SUNDAY, JULY 15 ~ "I HAVE NOT FORGOTTEN YOU": VERMONT WOMEN AND THE WESTWARD MOVEMENT. By 1860 some forty-two percent of Vermont's residents had left behind its rocky hillsides and headed westward. Sarah Town of Franklin no doubt spoke for many another homesick emigrant when she wrote from Illinois in 1846, "Though far away among strangers in a strange land . . . I have not forgotten you." Through diaries, letters, and reminiscences, the speakers share the experiences of Sarah Town and other women who left - but never forgot - Vermont. A Vermont Humanities Council event hosted by Mount Holly Community Historical Museum. Mt. Holly, Mount Holly Community Historical Museum, 2:00 p.m. Call Robin Eatmon, (802) 259-2646.
SATURDAY, JULY 21 ~ BOOKSIGNING AND AUTHOR TALK: A GUIDE TO FICTION SET IN VERMONT. Meet author Ann McKinstry Micou and learn more about her book - the first book published by VHC. Hubbardton Battlefield State Park, presentation to the League of Vermont Writers. Contact Sharon Faelten, [log in to unmask]
SATURDAY, AUGUST 11 ~ A HARD FOUNDING FATHER TO LOVE: IRA ALLEN OF VERMONT. Land speculator, revolutionary, pamphleteer, and government leader, Ira Allen (1751-1814) was a significant figure in eighteenth-century Vermont, but Green Mountain history today features little fame and less affection for his memory. This lecture by J. Kevin Graffagnino outlines Ira's checkered career and assesses his participation in defending an independent Vermont, the Haldimand Negotiations, and the development of the Champlain Valley, along with his plans for revolutions to create democratic republics in British Canada and the area that became Texas. A Vermont Humanities Council event hosted by Poultney Historical Society. East Poultney, Baptist Church Sanctuary, Village Green, Route 140 East, 11:00 a.m. Call Gail Vreeland, (802) 287-9760 or Cheryl Hanson, (802) 287-2330.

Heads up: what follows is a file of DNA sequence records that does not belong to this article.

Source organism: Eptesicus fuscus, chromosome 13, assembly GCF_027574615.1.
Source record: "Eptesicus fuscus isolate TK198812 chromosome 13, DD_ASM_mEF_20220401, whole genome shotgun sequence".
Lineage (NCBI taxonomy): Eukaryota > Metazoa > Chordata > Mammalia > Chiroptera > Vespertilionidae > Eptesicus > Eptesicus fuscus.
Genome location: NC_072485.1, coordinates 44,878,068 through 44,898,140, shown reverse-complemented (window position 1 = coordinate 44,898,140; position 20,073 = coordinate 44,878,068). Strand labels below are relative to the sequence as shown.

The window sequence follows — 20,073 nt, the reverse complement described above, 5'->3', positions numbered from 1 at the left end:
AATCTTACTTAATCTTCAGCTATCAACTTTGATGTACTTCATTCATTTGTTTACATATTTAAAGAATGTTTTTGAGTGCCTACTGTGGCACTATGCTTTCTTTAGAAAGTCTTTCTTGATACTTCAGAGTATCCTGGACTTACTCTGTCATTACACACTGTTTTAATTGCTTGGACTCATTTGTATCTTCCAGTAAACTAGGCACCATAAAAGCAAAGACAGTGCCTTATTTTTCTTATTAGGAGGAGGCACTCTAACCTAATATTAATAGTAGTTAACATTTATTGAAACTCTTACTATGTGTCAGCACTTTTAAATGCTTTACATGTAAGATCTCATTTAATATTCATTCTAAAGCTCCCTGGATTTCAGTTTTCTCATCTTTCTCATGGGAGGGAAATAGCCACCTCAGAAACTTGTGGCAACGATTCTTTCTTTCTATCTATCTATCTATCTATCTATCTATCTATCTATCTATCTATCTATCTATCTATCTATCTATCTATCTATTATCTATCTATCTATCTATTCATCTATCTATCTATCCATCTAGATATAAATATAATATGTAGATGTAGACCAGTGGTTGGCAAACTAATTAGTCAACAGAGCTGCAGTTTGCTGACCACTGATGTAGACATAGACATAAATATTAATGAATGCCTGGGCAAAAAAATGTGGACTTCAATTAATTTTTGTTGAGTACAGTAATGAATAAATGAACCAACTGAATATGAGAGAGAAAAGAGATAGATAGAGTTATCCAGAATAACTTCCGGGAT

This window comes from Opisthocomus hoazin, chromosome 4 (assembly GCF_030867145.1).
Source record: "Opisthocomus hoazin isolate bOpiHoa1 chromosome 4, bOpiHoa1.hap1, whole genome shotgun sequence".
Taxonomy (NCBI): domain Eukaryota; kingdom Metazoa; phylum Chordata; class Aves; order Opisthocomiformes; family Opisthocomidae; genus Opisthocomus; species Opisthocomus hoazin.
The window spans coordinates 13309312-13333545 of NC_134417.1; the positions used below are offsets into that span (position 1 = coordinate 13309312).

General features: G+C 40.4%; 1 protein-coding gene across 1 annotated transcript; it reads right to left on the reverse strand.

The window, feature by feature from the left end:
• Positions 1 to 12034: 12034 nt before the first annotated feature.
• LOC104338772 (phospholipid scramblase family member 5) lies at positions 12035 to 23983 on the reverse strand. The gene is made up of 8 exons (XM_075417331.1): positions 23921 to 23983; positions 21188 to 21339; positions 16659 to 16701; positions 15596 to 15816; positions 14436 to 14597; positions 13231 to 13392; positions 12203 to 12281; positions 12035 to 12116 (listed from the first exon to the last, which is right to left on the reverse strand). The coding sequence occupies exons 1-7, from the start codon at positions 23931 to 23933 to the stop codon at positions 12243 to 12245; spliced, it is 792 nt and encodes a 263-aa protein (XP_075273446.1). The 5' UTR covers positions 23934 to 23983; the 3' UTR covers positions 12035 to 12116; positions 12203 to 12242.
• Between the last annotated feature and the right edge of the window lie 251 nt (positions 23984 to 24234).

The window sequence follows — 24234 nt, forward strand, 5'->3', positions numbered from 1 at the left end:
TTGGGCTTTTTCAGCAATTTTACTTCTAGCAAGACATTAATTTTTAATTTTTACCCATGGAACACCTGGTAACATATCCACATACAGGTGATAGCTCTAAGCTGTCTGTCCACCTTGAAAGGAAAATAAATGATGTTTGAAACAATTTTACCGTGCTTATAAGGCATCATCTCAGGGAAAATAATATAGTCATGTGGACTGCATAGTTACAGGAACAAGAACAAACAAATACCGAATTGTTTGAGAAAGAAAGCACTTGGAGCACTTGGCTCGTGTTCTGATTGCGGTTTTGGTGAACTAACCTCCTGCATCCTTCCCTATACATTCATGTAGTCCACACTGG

SATURDAY, JULY 7 ~ SUSAN B. ANTHONY - THE INVINCIBLE! The feisty activist comes to life - circulating petitions, getting arrested, and challenging legislators, presidents, and newsmen - in Sally Matson's spirited performance. Although Anthony received a marriage proposal from a wealthy Vermont widower, she turned down all proposals and spent her life on the road, campaigning for abolition, women's rights, and woman suffrage. Letters, speeches, and diaries reveal her wit and intellect as she deals with angry mobs, trips through the West, the Civil War, the 15th Amendment and famous contemporaries such as Frederick Douglass, Harriet Tubman, Elizabeth Cady Stanton, Lucy Stone, William Lloyd Garrison, and Horace Greeley. Note how issues then mirror issues now. A Vermont Humanities Council event hosted by Warren Public Library and Warren Elementary School. Warren Elementary School, 3:00 p.m. Call Mary Bisbee, (802) 496-9458.